Regaining walking ability after a stroke requires hard work on the part of the patient. However, innovations from scientists can help in this process. A research group from Japan recently invented a device that enhances gait recovery by stabilizing the upper body. Their invention is called trunk orthotic with resistive force, or TORF. It is a type of brace that goes on the torso and pelvis and restricts upper body movement. This brace helps improve gait problems in the foot and leg because body movements involve multiple joints and muscles working together. When people with gait problems walk, their whole body often moves, not just their legs and feet. The idea behind TORF is that by supporting the trunk, the lower limbs will also stabilize and walking will improve.
An earlier study by the research team found that TORF improved hip and ankle flexibility and increased stride length. The authors also wanted to know what would happen if patients used TORF in combination with an ankle-foot orthosis, which is a proven way to stabilize the foot and improve gait following stroke. Would the two orthosis devices working together improve walking. That is, would the combination be better than either one alone?
Combing TORF and ankle-foot orthosis
To test this, the researchers recruited 27 stroke patients in the chronic phase, which is when recovery starts to plateau. Researchers fitted all of the patients with an ankle-foot orthosis (AFO) and recorded their walking movements with high-speed cameras. These particular cameras capture the motion of each joint. After establishing baseline measurements with the ankle-foot orthosis, the researchers divided the patients into three groups.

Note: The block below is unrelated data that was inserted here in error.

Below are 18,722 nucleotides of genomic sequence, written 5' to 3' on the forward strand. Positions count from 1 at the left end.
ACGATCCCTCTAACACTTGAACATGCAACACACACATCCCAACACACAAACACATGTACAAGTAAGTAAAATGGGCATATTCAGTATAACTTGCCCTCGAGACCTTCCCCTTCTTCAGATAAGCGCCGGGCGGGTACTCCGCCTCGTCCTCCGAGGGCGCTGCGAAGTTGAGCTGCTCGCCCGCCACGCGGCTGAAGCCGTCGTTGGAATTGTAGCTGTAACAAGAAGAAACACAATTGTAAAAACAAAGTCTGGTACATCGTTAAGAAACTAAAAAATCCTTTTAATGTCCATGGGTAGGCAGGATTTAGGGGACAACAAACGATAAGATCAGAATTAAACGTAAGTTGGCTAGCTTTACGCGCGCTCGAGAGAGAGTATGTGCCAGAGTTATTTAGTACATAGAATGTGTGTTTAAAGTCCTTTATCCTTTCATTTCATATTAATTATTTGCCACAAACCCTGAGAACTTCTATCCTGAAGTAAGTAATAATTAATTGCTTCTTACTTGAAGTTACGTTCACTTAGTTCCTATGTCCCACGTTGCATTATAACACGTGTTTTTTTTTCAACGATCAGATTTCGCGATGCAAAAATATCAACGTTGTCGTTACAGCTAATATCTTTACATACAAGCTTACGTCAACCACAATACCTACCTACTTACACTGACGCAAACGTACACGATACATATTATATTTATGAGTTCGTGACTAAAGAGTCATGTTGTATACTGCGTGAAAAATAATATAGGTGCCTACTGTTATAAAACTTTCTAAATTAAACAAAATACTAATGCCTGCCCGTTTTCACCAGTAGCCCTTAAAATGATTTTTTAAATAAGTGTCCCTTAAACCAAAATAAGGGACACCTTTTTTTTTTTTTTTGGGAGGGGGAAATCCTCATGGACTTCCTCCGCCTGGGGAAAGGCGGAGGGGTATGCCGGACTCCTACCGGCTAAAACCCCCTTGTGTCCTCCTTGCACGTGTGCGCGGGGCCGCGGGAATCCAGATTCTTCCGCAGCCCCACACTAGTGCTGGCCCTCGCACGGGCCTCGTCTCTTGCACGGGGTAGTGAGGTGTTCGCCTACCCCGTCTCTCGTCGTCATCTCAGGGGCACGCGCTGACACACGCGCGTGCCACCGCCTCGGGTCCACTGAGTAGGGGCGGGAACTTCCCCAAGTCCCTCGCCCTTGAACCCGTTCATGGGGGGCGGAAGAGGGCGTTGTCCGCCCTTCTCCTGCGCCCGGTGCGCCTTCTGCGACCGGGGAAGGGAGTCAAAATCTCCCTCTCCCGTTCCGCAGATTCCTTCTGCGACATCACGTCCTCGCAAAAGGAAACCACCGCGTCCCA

One group used only the AFO device. Another group wore the TORF device and the AFO. A final group, a control group, received just a standard corset to stabilize the upper body. The researchers found that wearing TORF resulted in significant improvements in gait. These improvements included longer steps, more steps per minute, and a shorter stride time. The TORF group also had more force in the foot during the stance phase when both feet are on the ground and more flexibility in the swing phase when the foot is moving forward. Researchers did not see these improvements in the other two groups. To explain the difference between using TORF and a corset, the authors studied upper body movements and found that TORF stabilized the trunk and pelvis and improved hip extension better than the corset.
The TORF device looks a little strange, but it is not painful. Screws and levers adjust the tension, and first-time users should receive help in fitting it correctly. It is not yet on the market, but we will be the first to notify you when it is. In the meantime, walking with an ankle-foot orthosis improves gait and is relatively inexpensive. Stroke patients can also focus on supporting the upper body by walking more upright with less movement of the torso. By combining trunk stabilization and leg and foot support, it is possible to improve gait in the chronic phase of recovery.
The lead author of this study is Junji Katsuhira, Department of Prosthetics and Orthotics and Assistive Technology, Faculty of Medical Technology, Niigata University of Health and Welfare, Niigata, Japan.